Alberta’s Bill 32: a sweeping attack on worker’s rights

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By Lana Smidt

On July 7, the United Conservative Party government of Jason Kenney introduced Bill 32, the Restoring Balance in Alberta’s Workplaces Act. It’s a massive omnibus bill that amends six different labour and employment relations acts. Don’t be fooled by the title of the bill – it is, without a doubt, an attack on workers and unions to the benefit of corporations and the rich.

An attack on one group of workers almost inevitably has repercussions on other workers. This bill must be halted!

Bill 32 is inspired by an American approach to labour and employment relations. A shift to a low-road economic strategy that will promote low wages, poor working conditions, weak environmental standards and impatience with democratic dissent.

Numerous organizations in civil society and experts have analyzed in detail the proposed bill and have concluded it threatens workers’ bargaining power and workers’ political activities in their fight for better working conditions.

As mentioned, Bill 32 contains numerous changes. To better understand the scope of these, Jason Foster, a labour relations professor at Athabasca University has summarized the amendments in three categories:

  1. Punish Unions amendments

These sections aggressively target unions and union activities. The bill requires unions to receive each individual member’s consent to collect the portion of dues not related to core representational activities. This runs counter to Lavigne (1991) and is a punishment for the labour movement’s active campaign during and after the 2019 election. The bill also severely restricts picketing by prohibiting picketers from “obstructing or impeding” anyone attempting to cross a picket line and requiring unions to seek permission from the labour relations board before conducting any secondary picketing. These amendments, again, run counter to recent jurisprudence promoting picketing as a fundamental component of freedom of expression under the Charter, and will weaken the bargaining power of workers.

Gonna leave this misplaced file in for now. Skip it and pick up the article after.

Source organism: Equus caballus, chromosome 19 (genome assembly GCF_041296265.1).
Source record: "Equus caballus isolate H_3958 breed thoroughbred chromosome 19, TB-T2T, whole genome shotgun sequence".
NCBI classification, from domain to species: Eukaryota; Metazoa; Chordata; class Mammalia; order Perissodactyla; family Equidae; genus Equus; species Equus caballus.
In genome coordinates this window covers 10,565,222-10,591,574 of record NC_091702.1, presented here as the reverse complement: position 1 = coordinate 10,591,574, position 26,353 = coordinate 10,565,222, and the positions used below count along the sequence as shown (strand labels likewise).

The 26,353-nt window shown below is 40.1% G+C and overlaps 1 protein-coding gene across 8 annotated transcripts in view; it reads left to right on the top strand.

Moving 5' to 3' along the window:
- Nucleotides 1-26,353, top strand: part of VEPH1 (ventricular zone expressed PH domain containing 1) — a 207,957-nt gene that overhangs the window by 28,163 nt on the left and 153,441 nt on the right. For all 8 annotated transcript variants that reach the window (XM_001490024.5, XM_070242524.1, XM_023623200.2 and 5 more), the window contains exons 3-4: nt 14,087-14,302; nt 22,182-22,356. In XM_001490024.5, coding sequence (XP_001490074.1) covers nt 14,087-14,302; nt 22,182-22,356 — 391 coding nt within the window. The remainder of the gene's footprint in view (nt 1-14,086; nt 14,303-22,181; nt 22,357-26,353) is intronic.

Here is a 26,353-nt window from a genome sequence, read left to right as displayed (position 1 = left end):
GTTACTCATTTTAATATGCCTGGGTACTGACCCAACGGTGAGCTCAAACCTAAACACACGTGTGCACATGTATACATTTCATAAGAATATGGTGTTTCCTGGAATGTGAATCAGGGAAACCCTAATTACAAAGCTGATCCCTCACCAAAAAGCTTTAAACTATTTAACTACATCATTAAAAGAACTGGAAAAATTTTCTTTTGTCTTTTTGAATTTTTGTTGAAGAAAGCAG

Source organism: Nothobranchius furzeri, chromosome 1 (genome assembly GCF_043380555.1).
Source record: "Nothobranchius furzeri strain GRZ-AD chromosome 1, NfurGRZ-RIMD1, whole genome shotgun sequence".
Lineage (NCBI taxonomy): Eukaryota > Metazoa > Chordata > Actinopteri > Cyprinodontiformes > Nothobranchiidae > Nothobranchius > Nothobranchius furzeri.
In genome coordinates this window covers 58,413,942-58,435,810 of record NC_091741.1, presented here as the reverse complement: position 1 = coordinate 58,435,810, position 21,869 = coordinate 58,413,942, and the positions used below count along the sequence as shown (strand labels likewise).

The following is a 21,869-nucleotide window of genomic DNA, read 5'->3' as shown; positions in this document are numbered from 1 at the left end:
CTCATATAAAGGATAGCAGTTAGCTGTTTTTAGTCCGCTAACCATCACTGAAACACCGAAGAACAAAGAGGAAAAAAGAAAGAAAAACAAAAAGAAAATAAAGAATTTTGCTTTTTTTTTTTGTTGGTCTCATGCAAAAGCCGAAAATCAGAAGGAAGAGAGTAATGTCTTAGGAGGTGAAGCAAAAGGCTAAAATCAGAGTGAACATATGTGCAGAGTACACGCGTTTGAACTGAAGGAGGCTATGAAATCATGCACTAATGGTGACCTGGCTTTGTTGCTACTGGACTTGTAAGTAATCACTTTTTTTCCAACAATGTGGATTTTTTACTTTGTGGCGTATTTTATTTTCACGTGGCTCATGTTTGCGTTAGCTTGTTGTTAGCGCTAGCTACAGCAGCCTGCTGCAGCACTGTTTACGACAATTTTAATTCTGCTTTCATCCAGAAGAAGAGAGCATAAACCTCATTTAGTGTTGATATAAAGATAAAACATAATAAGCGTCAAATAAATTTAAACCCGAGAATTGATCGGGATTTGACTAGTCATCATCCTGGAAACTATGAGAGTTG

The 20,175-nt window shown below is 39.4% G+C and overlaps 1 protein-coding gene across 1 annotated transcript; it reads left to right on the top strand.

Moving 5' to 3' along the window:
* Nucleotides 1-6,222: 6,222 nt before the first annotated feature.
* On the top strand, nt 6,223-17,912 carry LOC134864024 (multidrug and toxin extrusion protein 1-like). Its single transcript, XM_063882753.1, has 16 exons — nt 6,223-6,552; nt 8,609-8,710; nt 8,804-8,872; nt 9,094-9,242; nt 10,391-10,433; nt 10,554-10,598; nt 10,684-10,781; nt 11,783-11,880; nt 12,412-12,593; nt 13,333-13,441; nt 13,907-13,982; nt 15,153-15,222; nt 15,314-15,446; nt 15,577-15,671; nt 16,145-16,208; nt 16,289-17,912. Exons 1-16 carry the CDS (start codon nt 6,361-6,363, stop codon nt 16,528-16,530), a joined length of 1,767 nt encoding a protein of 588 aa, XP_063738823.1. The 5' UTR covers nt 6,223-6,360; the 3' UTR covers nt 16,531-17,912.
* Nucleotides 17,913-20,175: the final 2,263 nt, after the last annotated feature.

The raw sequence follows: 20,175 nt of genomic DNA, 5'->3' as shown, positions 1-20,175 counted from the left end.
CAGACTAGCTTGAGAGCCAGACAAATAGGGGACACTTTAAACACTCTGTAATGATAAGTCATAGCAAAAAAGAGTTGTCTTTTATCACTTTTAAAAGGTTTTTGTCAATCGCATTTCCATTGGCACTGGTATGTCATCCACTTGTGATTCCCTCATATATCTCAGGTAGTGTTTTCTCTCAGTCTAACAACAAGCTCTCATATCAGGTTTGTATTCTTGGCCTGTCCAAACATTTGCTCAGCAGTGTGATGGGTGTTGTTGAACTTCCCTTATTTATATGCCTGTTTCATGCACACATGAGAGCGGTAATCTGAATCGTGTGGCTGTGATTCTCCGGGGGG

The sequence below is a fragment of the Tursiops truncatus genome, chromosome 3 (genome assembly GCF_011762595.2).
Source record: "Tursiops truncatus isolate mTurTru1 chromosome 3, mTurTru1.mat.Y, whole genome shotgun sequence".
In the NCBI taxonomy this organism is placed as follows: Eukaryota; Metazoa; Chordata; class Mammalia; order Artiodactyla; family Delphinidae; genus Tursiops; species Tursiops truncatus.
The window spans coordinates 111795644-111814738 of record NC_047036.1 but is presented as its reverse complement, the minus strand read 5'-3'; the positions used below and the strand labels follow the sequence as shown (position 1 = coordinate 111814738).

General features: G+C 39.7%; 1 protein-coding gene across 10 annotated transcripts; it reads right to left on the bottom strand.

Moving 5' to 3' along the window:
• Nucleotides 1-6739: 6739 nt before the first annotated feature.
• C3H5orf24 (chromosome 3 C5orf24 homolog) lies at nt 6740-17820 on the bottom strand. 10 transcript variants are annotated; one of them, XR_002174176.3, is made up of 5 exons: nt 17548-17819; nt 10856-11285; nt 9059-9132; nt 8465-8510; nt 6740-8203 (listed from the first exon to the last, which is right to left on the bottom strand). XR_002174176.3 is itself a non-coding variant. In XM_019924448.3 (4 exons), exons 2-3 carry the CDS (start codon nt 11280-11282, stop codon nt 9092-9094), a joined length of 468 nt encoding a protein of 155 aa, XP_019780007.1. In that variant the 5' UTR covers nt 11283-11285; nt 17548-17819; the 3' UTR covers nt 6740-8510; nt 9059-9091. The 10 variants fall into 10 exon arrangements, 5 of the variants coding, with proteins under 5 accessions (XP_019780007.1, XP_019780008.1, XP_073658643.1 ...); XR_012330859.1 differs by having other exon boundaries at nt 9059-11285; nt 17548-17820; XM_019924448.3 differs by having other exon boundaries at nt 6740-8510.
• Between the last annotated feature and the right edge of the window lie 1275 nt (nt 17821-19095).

1. Insidious Damage amendments

These sections target technical and legalistic aspects of the labour relations system and are designed to quietly provide an advantage to employers, in particular employers seeking to avoid unionization. The bill eliminates timelines for certification votes. The bill also removes automatic certification as a potential penalty for an unfair labour practice. Other sections restrict the scope of decision-making for arbitrators and make it easier for the labour board to overturn arbitration decisions. Some of these amendments undo changes made by the NDP while others chart new territory, but all take labour relations in the direction of benefiting the employer and making it harder to organize a union and defend a collective agreement.

  1. Take Advantage of Vulnerable Workers amendments

There are a number of changes to the Employment Standards Code (ESC) that make it easier for employers to side-step core employment standards. As an example, the bill enhances employer flexibility through “averaging agreements,” which permit the averaging of working hours for overtime pay purposes. Most significantly it removes the requirement that an employee consent to an averaging agreement and allows the employer to unilaterally impose one.

Bill 32 also makes it easier to lay off workers by reducing notification requirements, increases the time period where no severance pay is required, and excludes seasonal and contract workers from notification requirements. These particular changes may seem minor, but when the law makes it easier for employers to lay off workers, the layoff “threat” is enhanced, thus further shifting power to employers.

If passed, Bill 32 will have material impacts on hundreds of thousands of workers. Unionized workers will see their union advantage erode, workers wishing to be unionized will find the road more difficult, and the most vulnerable workers will be increasingly at the mercy of their employer.

Gil McGowan, President of the Alberta Federation of Labour, called the bill unconstitutional and said, “we will fight on the political stage, we will fight in the courts, and if necessary, we will fight in the streets.”

McGowan added that a new definition of union activities means that any lobbying for things like health and safety or paid sick leave would be labelled as political and would therefore, according to the bill, severely limit unions’ capacity to advocate for their members.

The government estimates that the bill will save businesses more than $100 million per year, allowing employers to expand the types of jobs that 13- and 14- year old children are allowed to do, without a permit or oversight.

The balance of Alberta’s workplaces remains heavily tilted in favour of employers and this bill hamstrings unions with red tape and unconstitutional limits on their right to advocate for their members.

The Alberta Federation of Labour has launched a campaign to let your elected representatives know workers oppose this legislation. Please visit the AFL website for more information.

An injury to one is an injury all!

Lana Smidt is National Director, Prairie Region, for the Canadian Union of Postal Workers (CUPW). This article is republished from the CUPW website, and has been slightly abridged.

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